Saturday 4 July 2009

shearers nipple

We've all heard of joggers nipple but Shep has come across a new phenomenon - shearers nipple - umm..... An uncomfortable complaint which I am putting down to the hot weather as this is definitely a first for me - must have a word with the lads and see if they have any advice - could be interesting!! To date have had suggestions of cabbage leaves but will go with the savlon cream, don't fancy having cabbage leaves strapped to my chest - never have been very fond of cabbage even though it grows in the garden.

Sheep suffer from sore tits too. I guess teats is the correct terminology but around here tits goes. They can get chaffed and cracked and also can sometimes get orf blisters on them, of course the shepherd is never going to know unless she kicks the lambs off when they go in to suck or else she is cowped on her backside to expose her bag to view.

Udder cream can be a big help, often used on cattle which are easier to diagnose as their tits are easily seen. Most sheep just manage to put up with their discomfort, as I am going to do, but occasionally it can be a pre cursor to mastitis which is a very painful and serious complaint for the ewe which can result in the loss of the use of her bag (udder) and therefore the loss of her use as a breeding sheep. Sheep generally look sick when they're going down with mastitis, hang their lugs and feel sorry for themselves, on being moved a stiffness in a back leg is often noticed. It is usually treated with penicillin based antibiotics. Caught in time the results can be positive but you really have to be on the ball to catch it quick. I was once told to cut the tit off, once the mastitis has gone from the very hot stage to the bag feeling cold then the bag is deemed dead and removal of the tit doesn't seem to cause any distress to the animal allowing the bad to drain out and preventing the whole bag from bursting as in the case of black quarter which is a gangrenous form of mastitis. There is no doubt in my mind that this remedy is very effective but only to be done once the bag is dead, the ewe will go forward and get relief from the condition. Thank the lord it's only shearers nipple I'm being bothered by!!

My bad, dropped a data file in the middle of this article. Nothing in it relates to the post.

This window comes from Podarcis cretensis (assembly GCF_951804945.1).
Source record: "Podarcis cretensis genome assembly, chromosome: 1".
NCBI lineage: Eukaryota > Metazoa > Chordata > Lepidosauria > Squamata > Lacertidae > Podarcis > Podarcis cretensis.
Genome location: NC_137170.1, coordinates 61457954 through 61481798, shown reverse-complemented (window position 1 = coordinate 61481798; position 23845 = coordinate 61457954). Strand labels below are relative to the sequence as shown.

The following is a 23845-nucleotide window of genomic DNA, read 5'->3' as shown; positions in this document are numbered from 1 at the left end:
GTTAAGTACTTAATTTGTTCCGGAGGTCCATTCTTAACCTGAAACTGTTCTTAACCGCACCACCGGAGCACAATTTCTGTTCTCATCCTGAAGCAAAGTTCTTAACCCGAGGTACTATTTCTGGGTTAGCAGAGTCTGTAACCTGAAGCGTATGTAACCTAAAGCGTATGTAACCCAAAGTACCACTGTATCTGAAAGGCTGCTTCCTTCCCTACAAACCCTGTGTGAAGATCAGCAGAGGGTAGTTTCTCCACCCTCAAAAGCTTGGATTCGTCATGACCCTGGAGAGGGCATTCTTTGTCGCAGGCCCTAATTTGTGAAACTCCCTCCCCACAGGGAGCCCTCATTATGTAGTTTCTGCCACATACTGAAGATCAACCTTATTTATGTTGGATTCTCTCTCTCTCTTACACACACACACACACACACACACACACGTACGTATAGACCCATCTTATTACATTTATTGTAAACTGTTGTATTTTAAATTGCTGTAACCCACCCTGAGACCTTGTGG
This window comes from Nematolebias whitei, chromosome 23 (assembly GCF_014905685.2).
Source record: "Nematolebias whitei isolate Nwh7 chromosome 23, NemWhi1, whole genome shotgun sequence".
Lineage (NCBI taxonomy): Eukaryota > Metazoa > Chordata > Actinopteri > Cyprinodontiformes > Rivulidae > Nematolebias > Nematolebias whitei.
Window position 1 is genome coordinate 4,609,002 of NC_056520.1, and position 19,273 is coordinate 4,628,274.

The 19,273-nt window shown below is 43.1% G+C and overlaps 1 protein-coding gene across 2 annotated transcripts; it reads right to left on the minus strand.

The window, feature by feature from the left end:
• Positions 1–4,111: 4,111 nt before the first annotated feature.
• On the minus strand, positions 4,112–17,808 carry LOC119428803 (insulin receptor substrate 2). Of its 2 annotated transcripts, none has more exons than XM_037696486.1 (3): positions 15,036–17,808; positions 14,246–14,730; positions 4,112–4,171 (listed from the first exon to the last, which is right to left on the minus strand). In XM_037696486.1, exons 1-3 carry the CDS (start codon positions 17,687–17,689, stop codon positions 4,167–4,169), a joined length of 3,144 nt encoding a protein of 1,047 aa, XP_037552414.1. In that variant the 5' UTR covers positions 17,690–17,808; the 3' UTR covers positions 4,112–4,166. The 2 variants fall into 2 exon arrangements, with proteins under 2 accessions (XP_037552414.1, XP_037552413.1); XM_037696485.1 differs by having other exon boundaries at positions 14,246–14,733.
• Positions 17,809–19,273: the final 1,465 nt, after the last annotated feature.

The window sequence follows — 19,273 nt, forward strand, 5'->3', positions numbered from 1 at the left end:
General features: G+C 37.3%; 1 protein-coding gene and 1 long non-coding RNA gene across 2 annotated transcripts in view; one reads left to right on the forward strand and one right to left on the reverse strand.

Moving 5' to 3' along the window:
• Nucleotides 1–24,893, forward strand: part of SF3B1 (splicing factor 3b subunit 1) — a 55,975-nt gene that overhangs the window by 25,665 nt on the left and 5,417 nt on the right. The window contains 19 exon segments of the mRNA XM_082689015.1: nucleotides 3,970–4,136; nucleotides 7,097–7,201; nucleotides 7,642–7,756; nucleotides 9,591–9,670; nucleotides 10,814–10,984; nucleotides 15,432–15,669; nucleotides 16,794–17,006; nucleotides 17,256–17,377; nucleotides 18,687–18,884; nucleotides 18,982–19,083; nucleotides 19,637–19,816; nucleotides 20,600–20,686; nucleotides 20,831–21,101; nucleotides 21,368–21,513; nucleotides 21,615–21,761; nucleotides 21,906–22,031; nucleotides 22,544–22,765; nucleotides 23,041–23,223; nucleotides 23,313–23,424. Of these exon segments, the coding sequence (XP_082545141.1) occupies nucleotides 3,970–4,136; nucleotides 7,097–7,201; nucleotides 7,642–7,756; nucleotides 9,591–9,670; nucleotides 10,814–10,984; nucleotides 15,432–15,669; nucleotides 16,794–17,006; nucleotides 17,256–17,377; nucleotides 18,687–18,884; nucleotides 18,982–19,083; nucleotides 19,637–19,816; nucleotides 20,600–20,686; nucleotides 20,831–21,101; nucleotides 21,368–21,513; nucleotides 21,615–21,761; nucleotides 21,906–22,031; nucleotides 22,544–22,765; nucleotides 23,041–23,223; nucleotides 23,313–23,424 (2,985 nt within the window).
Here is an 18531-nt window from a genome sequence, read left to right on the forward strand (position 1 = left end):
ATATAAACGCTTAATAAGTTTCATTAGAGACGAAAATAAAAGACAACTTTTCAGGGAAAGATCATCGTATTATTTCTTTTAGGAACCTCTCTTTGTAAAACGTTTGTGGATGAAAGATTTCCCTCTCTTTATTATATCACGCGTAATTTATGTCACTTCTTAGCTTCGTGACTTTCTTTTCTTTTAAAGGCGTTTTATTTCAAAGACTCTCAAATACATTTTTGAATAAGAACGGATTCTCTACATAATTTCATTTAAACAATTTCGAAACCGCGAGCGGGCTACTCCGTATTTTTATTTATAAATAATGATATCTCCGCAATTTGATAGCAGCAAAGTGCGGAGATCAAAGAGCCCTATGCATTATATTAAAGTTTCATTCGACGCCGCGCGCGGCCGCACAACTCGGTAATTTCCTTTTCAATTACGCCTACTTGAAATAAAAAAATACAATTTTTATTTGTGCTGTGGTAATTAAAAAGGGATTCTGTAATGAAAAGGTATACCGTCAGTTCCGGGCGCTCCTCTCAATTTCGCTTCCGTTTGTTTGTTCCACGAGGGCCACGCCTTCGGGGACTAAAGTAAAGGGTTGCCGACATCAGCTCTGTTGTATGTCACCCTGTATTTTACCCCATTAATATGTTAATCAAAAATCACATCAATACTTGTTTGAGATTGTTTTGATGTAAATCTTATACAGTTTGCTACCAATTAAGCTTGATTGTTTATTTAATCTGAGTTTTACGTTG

Dr Clive Dalton said...

The sharp ends of cut wool fibres are a problem, and can get into skin pores on the chest, and especially between the fingers.

A small enterprising company in NZ markets a special cotton fibre-proof bra. If you want more information - contact me and I'll get a contact for you to deal direct.

Tarset Shepherd said...

Thankyou Dr Dalton for your advice, interestingly enough I know a shearer who has wool sprouting between his fingers, it has always amused and fascinated me, however if your explanation is correct then maybe I ought to get in touch with your NZ company - wouldn't like to think wool could sprout anywhere else!